Dear Sir, This is a reply to the comment posted on Feb 7th 2000 by Bernard Sorkin on behaf of Time Warner

Inc with regards to section 1201 of the DMCA. I am a private citizen and am motivated by the firm belief that this act strongly curtails my rights to use material that I have purchased in good faith from the content provider or distributer. Furthermore, I strongly support the points raised in comments by the Electronic Frontier Foundation, the Computer Professionals for Social Responsibility, the American Library Association. Specifically I am concerned that the public interests of education and consumer protection will be undermined by the broad ability of a corporation to narrowly define the ways in which content can be used. It is my sincere belief that the effect, intentional or not, of the DMCA is to provide a unprecidented binding between works and their means of presentation. Sorkin, in his brief, attempts to establish a link between the kinds of restrictions enacted in the DMCA and the protection of copyrights for the producers of content. However, the fundamental fact is that piracy is the reproduction and distribution of copyrighted material in unlicensed ways. The reproduction of digital data is easy, and nothing about this act changes that. For example, the content on a DVD is stored, fundamentally, as a series of ones and zeros. To pirate the DVD, an individual simply needs to create a new DVD with that same series of ones and zeros. The new DVD will be indistinguishable from the original and could be, for example, sold and played in any of the licensed players. The DMCA does nothing about this, and needs not since this action is already illegal. Content producers can already be confident that users making and selling copies of their work can be prosecuted under US and international law. It seems to me that what the DMCA does is force the general public to abide by arbitrarily narrow restrictions on what uses copywritten material can be put to. This is because the act legally enforces a link between the content and the player. In effect this is like giving the distributor the right to make a video that can only be played on one brand of VCR. While this has been possible in the past, it has always been possible for other companies to figure out how to play the video and produce their own brand of players. Furthermore, what I find most offensive about this legislation is that criminalizes strictly personal behavior, in that not only does it prevent other companies from developing and introducing competing 'player' software and hardware, but it also prevents users from developing for their own personal use alternative means of viewing the content of media that they have purchased. One could not, even in an isolated incident for a blind friend or loved one, convert Steven King's new book into plain ASCII text for the purpose of using any of the commerical 'reader' products without violating the law. Thank you for considering my opinion on the matter. I hope that you will do as much as is in your power to establish broad 'fair use' exemptions to this statute and furthermore I urge you to make a strong statement of principle about the rights of individuals to use material for which they have paid. It is unfortunate that we need to decriminialize innovation, both personal and public, in the use of digital information. Laws prior to the DMCA were and are more than sufficient to ensure the legal protection for copywritten matterial.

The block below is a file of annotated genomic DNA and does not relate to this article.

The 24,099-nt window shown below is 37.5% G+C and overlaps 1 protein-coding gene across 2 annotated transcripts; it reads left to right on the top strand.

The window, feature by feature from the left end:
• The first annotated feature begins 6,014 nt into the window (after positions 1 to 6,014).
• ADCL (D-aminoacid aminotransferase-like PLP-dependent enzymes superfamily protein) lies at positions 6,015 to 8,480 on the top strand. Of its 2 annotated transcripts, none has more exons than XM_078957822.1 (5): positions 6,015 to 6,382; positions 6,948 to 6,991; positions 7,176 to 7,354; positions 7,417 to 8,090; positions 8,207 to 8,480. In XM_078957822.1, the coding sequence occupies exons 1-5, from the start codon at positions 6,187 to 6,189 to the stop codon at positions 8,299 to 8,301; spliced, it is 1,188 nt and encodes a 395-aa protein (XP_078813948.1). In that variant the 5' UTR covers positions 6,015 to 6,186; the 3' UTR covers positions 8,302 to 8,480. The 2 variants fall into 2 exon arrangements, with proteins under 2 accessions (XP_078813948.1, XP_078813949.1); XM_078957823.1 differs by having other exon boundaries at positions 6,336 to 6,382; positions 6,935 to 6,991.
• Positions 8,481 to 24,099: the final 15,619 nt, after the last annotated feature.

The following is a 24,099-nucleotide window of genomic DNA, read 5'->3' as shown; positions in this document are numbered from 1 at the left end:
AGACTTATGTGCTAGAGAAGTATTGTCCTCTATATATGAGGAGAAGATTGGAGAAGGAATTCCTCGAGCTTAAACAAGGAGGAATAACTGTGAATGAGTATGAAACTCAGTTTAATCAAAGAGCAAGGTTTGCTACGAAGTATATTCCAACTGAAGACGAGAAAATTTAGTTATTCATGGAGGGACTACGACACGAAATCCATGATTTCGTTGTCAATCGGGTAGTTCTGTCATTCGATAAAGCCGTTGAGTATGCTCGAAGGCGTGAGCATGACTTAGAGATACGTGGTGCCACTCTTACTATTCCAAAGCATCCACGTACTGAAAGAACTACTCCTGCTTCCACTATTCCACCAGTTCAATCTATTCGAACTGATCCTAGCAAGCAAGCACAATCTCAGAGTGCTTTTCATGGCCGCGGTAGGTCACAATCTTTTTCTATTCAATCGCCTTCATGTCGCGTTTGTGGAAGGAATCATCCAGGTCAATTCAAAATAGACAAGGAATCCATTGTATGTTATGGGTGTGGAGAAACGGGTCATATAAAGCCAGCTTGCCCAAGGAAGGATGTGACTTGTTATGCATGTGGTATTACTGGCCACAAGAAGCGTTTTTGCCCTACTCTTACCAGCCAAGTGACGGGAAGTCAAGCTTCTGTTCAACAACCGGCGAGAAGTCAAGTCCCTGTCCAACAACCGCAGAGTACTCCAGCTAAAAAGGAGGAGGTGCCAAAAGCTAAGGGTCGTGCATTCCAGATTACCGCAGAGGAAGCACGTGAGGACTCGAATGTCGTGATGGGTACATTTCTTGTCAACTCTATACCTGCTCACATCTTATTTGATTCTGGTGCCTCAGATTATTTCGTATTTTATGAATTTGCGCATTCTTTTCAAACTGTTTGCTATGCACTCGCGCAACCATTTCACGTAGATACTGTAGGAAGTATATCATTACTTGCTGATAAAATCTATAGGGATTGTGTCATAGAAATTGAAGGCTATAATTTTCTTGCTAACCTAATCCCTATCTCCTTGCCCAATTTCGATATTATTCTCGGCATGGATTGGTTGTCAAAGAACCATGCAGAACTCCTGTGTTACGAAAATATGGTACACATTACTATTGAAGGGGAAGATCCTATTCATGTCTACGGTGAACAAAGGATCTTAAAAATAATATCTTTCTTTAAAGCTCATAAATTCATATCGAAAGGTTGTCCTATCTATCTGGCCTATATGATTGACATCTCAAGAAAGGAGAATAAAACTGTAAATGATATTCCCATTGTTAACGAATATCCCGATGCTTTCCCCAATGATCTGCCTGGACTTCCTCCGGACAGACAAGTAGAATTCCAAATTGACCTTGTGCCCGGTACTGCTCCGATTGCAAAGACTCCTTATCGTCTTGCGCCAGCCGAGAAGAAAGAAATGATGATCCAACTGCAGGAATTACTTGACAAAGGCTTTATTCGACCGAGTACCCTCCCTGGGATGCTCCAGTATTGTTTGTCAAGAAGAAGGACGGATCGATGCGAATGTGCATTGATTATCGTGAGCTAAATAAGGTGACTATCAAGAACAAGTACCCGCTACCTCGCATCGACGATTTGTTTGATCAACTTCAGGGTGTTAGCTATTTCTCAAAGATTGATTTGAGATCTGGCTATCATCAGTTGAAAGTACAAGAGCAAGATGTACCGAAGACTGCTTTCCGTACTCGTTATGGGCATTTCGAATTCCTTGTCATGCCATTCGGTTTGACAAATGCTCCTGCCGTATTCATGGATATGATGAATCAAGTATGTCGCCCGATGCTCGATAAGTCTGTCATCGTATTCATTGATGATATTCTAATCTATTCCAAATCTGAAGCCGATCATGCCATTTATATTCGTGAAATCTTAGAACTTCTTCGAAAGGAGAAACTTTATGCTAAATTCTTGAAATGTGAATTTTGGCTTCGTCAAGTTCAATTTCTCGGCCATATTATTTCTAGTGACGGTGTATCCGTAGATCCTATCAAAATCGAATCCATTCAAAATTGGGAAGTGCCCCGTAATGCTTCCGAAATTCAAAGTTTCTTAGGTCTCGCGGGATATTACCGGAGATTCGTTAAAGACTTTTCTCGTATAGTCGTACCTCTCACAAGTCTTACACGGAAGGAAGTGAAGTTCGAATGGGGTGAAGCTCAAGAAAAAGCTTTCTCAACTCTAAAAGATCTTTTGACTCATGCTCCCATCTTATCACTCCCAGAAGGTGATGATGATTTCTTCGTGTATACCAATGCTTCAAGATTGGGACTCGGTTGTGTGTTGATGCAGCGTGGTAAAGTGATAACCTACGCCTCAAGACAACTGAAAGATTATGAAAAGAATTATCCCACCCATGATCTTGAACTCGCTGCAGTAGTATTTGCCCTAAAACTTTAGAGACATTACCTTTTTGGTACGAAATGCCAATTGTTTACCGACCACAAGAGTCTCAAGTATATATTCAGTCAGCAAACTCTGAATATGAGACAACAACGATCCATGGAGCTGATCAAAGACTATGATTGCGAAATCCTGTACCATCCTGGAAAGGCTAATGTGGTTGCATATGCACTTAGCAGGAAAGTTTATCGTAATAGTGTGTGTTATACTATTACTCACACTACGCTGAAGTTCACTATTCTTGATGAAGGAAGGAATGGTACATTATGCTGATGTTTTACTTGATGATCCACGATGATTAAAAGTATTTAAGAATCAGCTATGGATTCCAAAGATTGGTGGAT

Sincerely, Chris Gottbrath